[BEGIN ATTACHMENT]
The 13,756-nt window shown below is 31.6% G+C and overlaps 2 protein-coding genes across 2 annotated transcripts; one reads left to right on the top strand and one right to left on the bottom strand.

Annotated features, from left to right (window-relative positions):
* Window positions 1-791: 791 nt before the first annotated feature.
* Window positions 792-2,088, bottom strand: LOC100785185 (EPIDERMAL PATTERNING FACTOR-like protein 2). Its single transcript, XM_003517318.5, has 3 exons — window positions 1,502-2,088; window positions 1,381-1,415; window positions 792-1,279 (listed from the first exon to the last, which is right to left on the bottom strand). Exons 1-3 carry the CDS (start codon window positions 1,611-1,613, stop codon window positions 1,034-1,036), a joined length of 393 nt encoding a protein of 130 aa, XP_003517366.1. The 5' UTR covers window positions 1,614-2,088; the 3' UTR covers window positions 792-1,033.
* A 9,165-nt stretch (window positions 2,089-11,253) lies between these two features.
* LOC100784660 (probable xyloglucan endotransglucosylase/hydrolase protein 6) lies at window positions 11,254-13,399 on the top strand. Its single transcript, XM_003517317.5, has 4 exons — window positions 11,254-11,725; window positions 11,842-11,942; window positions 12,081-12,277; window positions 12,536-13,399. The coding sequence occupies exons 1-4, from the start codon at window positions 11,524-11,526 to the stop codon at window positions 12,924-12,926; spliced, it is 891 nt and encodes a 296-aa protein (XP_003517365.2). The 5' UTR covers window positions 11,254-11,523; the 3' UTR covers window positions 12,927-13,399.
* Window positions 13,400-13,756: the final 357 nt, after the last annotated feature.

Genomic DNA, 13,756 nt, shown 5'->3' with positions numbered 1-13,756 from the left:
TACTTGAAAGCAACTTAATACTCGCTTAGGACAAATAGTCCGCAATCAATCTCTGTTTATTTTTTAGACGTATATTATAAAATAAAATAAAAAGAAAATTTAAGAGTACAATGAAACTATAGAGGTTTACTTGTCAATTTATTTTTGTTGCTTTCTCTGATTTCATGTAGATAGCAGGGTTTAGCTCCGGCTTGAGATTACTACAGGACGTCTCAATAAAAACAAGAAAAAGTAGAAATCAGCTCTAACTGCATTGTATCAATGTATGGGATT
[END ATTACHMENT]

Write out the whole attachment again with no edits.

The 13,756-nt window shown below is 31.6% G+C and overlaps 2 protein-coding genes across 2 annotated transcripts; one reads left to right on the top strand and one right to left on the bottom strand.

Annotated features, from left to right (window-relative positions):
* Window positions 1-791: 791 nt before the first annotated feature.
* Window positions 792-2,088, bottom strand: LOC100785185 (EPIDERMAL PATTERNING FACTOR-like protein 2). Its single transcript, XM_003517318.5, has 3 exons — window positions 1,502-2,088; window positions 1,381-1,415; window positions 792-1,279 (listed from the first exon to the last, which is right to left on the bottom strand). Exons 1-3 carry the CDS (start codon window positions 1,611-1,613, stop codon window positions 1,034-1,036), a joined length of 393 nt encoding a protein of 130 aa, XP_003517366.1. The 5' UTR covers window positions 1,614-2,088; the 3' UTR covers window positions 792-1,033.
* A 9,165-nt stretch (window positions 2,089-11,253) lies between these two features.
* LOC100784660 (probable xyloglucan endotransglucosylase/hydrolase protein 6) lies at window positions 11,254-13,399 on the top strand. Its single transcript, XM_003517317.5, has 4 exons — window positions 11,254-11,725; window positions 11,842-11,942; window positions 12,081-12,277; window positions 12,536-13,399. The coding sequence occupies exons 1-4, from the start codon at window positions 11,524-11,526 to the stop codon at window positions 12,924-12,926; spliced, it is 891 nt and encodes a 296-aa protein (XP_003517365.2). The 5' UTR covers window positions 11,254-11,523; the 3' UTR covers window positions 12,927-13,399.
* Window positions 13,400-13,756: the final 357 nt, after the last annotated feature.

Genomic DNA, 13,756 nt, shown 5'->3' with positions numbered 1-13,756 from the left:
TACTTGAAAGCAACTTAATACTCGCTTAGGACAAATAGTCCGCAATCAATCTCTGTTTATTTTTTAGACGTATATTATAAAATAAAATAAAAAGAAAATTTAAGAGTACAATGAAACTATAGAGGTTTACTTGTCAATTTATTTTTGTTGCTTTCTCTGATTTCATGTAGATAGCAGGGTTTAGCTCCGGCTTGAGATTACTACAGGACGTCTCAATAAAAACAAGAAAAAGTAGAAATCAGCTCTAACTGCATTGTATCAATGTATGGGATT